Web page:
LEXINGTON – Healthy vegetables and fruit offerings are everywhere these days at local schools – in morning snacks at elementary schools, in lunch menus and now they’re spreading to the after school time slot.
CATCH, an eight-week healthy eating program provides lesson plans about healthy food options and fun snacking options.
CATCH stands for: Coordinated Approach To Child Health and is funded through a Minority and Health Disparities Grant covering six counties including Dawson County, said CFI Program Coordinator Tiffany Carlson, who has helped implement the CATCH program.
Bryan, Morton and Sandoz elementary schools are in their second year offering the program.
“It’s new for them and it takes them a while to get used to it,” said Sandoz After School Coordinator Shirley Castaneda about implementing CATCH, where 25 second and third grader students participate in the program each Thursday.
CATCH starts at 4:30 p.m. at Sandoz, when Castaneda begins with a short lesson plan on nutrition and food, which involves lots of questions to students.
Recently, the lesson was about fast food and saturated fat content.
Olive and canola oils are identified as healthy types of fat, while saturated fat is identified as unhealthy, often found in fast food.
Castaneda points out that health experts advise against eating more than 20 grams of saturated fat a day.
The amount of fat in a large chocolate milkshake is compared to that in a small chocolate milk carton given out during snack time at the school.
While a large shake contains 18 grams of saturated fat, almost all of the daily allowance, a small milk carton contains 0 grams of saturated fat, clearly a healthy option, Castaneda hints.
After encouraging students to read food nutrition labels at home and in the stores, the fun part begins as students begin to prepare their daily healthy snack, a slice of raisin-cinnamon bread with peanut butter and pieces of banana inside like a hot dog – a CATCH favorite called “Elephants favorite snack.”
Castaneda said she has seen students not only get excited about eating fruits and vegetables, but has seen them and herself learn about new produce.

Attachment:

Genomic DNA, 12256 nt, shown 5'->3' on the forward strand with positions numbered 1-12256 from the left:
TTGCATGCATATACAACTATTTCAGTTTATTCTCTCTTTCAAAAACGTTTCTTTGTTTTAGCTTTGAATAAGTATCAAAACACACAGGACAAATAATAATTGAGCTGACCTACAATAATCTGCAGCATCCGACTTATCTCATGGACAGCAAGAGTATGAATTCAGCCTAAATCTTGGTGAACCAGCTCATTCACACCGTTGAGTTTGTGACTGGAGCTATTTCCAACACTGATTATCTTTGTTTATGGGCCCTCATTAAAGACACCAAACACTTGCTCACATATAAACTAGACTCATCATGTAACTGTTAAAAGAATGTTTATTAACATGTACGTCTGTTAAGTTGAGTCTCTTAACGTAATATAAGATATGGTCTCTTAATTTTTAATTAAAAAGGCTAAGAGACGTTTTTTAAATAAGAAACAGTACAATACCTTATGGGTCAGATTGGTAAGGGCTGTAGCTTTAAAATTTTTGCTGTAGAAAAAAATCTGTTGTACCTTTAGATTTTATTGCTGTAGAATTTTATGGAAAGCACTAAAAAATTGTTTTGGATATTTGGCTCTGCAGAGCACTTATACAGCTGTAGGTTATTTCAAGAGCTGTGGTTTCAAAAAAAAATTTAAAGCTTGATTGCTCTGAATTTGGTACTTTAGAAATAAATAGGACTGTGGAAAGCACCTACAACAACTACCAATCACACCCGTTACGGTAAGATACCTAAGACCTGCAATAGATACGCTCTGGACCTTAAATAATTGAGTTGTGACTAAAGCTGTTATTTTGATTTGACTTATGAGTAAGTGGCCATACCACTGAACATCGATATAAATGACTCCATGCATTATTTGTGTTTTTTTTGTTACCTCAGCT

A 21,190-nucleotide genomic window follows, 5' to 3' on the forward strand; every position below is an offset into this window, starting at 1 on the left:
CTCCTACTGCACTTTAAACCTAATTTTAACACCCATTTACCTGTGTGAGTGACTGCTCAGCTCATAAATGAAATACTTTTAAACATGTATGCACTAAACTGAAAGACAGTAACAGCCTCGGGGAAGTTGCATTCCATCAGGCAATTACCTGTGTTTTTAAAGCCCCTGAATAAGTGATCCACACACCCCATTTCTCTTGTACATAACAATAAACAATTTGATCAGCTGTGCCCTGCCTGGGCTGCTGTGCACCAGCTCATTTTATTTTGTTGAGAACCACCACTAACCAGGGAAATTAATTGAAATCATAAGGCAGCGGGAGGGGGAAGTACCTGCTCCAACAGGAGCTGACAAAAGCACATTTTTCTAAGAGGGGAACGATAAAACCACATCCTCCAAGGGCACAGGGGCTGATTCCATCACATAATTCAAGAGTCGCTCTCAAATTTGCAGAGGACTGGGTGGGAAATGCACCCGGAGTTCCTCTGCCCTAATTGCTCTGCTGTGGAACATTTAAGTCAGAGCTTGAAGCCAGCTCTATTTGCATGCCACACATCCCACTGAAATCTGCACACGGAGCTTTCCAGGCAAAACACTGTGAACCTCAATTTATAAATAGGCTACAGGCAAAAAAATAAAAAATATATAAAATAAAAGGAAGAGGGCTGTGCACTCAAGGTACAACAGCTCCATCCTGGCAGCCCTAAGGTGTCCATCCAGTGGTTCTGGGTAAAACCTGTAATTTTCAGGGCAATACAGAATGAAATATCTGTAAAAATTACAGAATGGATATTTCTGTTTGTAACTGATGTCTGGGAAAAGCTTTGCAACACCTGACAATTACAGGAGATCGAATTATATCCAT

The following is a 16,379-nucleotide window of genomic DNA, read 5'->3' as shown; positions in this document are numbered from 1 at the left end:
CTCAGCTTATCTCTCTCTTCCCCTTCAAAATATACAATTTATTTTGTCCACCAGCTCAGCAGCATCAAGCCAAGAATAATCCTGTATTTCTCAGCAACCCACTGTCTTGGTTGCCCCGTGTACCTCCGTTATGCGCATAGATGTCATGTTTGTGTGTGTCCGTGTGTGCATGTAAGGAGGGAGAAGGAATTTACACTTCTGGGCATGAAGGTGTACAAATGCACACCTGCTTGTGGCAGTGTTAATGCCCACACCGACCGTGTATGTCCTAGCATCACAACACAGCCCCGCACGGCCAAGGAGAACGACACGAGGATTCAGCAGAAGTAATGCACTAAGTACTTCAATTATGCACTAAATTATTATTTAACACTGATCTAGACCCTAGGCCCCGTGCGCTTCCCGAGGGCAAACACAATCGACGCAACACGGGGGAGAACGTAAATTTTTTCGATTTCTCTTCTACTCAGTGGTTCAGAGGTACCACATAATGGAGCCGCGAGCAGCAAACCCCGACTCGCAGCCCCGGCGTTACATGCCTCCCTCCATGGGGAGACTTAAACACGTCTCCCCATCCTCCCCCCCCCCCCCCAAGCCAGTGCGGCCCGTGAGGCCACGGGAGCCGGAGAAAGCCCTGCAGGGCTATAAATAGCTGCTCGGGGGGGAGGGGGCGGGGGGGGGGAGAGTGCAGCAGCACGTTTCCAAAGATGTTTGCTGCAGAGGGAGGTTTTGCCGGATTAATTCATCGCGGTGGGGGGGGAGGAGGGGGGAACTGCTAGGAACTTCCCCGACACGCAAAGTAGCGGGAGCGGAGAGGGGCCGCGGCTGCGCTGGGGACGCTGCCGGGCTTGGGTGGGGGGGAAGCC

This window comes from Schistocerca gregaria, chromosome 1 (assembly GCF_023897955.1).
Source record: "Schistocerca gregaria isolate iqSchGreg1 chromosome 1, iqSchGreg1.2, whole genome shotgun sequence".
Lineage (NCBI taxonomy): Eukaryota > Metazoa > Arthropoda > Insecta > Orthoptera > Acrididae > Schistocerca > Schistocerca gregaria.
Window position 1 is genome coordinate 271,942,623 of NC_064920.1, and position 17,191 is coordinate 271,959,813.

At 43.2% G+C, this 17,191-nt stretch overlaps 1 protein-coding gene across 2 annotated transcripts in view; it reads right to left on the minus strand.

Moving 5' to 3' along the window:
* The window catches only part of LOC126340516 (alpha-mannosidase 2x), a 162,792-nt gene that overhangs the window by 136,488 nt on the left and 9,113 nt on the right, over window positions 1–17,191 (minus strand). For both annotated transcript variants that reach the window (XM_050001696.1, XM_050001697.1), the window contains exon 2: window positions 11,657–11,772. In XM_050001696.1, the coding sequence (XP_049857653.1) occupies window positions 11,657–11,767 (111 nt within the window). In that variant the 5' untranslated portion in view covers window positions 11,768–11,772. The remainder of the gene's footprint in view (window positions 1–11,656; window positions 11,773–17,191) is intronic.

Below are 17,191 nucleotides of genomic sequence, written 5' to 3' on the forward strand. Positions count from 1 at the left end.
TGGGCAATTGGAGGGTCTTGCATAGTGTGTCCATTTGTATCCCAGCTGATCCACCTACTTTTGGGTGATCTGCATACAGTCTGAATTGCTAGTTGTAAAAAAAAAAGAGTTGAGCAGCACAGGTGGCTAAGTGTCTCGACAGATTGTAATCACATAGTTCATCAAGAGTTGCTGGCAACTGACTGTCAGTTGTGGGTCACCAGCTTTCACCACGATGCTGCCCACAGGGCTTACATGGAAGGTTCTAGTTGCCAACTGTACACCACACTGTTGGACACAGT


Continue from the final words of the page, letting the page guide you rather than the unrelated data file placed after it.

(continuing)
“The cooks were showing me a starfruit; it was a red-orange color,” Castaneda said about the new fruit offerings available to students. “I bet half the kids hadn’t even heard about it.”
After offering the CATCH program to 100-plus after school students last year with the help of volunteers and extra staff, this year the program is only offered to about 25 kindergarteners and first graders on Thursdays at Bryan Elementary School, said Krista Keim, after school coordinator at Bryan.
Besides teaching students about healthful options with catchy slogans, the class also teaches students about the importance of good hygiene, such as washing your hands before eating and brushing your teeth, Keim said.
Slogans like labeling snack foods under certain categories and giving students a color-coded food group portion plate to take home are helpful methods that have helped her students.
Keim’s students label healthy foods “Go foods” like apples and raisins; healthy foods with added sugar are labeled “Slow foods” like cereal bars and string cheese, and unhealthy foods are labeled “Whooah foods” like chips, soft drinks, candy and cookies.
“I’m glad other schools are continuing it,” Keim said about the CATCH program thriving at other schools.
At Sandoz Elementary, 25 fourth graders are involved with the CATCH program, where they have been learning about the importance of monitoring their sodium and caloric intake, said Kylee Kuecker, coordinator of the after school program at Sandoz.
“We teach them how to read food labels,” Kuecker said. “They learn how much exercise they need to burn off their food.”
Programs like CATCH, besides teaching healthy food habits, can also help combat the epidemic of obesity among young children as the program combines physical exercise into the class.
“They have got to get active,” Kuecker said.